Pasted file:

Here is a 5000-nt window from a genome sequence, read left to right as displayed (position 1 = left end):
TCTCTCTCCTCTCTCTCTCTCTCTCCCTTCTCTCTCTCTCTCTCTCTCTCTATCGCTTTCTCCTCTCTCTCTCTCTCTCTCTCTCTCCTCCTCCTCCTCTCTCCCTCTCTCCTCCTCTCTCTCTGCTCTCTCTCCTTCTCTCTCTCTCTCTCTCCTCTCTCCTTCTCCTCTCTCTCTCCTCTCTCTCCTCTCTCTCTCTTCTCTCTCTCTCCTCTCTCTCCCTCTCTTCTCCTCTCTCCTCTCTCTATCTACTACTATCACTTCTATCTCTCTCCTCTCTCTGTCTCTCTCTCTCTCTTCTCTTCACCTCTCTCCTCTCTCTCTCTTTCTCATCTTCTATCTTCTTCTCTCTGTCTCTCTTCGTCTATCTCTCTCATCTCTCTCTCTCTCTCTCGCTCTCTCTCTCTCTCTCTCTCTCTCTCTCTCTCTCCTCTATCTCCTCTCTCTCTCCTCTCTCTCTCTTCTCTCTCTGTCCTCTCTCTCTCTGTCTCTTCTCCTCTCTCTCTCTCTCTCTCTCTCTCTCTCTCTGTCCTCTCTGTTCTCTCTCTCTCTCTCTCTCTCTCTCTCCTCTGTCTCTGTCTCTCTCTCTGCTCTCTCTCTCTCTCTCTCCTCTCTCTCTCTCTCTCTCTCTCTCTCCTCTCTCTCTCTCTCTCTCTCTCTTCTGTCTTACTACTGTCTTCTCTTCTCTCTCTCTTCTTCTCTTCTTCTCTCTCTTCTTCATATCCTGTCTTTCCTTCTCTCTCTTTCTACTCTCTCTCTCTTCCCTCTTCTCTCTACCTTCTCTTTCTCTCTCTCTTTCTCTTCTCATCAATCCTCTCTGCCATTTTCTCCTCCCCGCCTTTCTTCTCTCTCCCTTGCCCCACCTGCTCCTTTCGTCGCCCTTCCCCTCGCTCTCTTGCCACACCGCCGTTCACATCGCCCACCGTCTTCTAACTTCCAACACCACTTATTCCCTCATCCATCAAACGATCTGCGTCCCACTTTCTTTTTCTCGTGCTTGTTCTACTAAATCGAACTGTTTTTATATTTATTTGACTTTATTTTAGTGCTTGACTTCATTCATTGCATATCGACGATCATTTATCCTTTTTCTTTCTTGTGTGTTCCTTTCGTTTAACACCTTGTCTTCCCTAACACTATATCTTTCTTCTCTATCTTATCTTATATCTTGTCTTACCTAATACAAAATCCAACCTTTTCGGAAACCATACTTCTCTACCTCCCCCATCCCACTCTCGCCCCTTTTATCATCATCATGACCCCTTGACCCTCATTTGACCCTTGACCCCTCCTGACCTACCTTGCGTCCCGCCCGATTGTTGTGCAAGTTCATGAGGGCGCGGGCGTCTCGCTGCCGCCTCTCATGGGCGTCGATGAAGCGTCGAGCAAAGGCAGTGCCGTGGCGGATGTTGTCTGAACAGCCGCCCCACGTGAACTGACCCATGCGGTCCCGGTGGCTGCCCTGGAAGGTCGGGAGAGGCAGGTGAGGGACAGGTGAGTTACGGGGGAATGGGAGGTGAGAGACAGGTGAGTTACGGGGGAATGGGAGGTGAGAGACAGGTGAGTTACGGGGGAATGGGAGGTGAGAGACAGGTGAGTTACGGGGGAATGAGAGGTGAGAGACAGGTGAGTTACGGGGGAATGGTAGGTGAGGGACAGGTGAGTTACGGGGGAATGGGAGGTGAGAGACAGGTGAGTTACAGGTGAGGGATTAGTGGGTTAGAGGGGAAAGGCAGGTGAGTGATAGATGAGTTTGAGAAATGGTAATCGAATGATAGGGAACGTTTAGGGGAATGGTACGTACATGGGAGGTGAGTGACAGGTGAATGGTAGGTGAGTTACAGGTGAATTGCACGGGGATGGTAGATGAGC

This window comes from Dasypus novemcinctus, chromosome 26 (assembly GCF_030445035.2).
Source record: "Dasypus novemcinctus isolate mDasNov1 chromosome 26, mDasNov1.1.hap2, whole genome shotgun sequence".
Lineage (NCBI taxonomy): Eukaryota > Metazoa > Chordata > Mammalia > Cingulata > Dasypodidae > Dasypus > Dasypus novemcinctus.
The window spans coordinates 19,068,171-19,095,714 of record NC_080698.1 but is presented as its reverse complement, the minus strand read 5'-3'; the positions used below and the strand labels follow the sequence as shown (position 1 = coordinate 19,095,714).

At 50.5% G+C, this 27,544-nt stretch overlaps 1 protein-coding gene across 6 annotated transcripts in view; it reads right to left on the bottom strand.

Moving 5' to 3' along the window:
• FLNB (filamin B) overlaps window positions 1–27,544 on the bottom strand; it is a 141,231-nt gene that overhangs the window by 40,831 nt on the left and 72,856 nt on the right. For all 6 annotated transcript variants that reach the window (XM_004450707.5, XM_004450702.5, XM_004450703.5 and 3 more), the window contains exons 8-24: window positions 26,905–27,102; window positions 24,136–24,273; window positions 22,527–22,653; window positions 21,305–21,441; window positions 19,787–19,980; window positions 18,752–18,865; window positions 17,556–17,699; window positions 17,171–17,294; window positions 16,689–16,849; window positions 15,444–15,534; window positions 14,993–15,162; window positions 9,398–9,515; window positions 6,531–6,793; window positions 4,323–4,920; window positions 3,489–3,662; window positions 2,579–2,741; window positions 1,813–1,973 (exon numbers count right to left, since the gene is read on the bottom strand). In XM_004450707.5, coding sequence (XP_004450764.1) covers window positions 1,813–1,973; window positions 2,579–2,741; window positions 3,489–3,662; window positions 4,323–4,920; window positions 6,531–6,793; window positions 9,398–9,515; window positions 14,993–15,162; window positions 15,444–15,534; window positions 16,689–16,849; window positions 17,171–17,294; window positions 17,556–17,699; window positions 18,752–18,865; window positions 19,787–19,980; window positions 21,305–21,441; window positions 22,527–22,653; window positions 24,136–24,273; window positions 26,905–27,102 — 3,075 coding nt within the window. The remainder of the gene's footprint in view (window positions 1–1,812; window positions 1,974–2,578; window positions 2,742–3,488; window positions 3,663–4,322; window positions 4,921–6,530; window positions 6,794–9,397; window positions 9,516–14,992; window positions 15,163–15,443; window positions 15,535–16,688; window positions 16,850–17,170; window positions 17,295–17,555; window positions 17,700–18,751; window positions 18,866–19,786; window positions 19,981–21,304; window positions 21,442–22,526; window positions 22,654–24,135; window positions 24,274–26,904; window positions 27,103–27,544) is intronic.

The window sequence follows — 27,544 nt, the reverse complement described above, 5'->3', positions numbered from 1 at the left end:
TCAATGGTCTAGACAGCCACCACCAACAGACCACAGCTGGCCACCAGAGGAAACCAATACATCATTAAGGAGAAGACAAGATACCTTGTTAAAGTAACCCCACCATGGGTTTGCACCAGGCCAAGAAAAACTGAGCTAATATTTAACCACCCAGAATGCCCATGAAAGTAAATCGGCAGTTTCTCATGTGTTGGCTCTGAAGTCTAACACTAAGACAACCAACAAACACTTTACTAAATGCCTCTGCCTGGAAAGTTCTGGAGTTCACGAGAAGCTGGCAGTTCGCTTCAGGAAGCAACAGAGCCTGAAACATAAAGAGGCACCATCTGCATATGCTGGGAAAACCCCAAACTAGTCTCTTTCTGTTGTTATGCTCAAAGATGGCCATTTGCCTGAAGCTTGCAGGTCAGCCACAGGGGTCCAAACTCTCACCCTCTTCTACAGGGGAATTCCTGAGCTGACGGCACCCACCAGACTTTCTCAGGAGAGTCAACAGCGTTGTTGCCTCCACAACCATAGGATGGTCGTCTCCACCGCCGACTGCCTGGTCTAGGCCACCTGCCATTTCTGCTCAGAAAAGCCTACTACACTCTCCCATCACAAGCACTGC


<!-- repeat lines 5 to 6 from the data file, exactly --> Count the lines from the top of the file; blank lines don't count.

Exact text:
Lineage (NCBI taxonomy): Eukaryota > Metazoa > Chordata > Mammalia > Cingulata > Dasypodidae > Dasypus > Dasypus novemcinctus.
The window spans coordinates 19,068,171-19,095,714 of record NC_080698.1 but is presented as its reverse complement, the minus strand read 5'-3'; the positions used below and the strand labels follow the sequence as shown (position 1 = coordinate 19,095,714).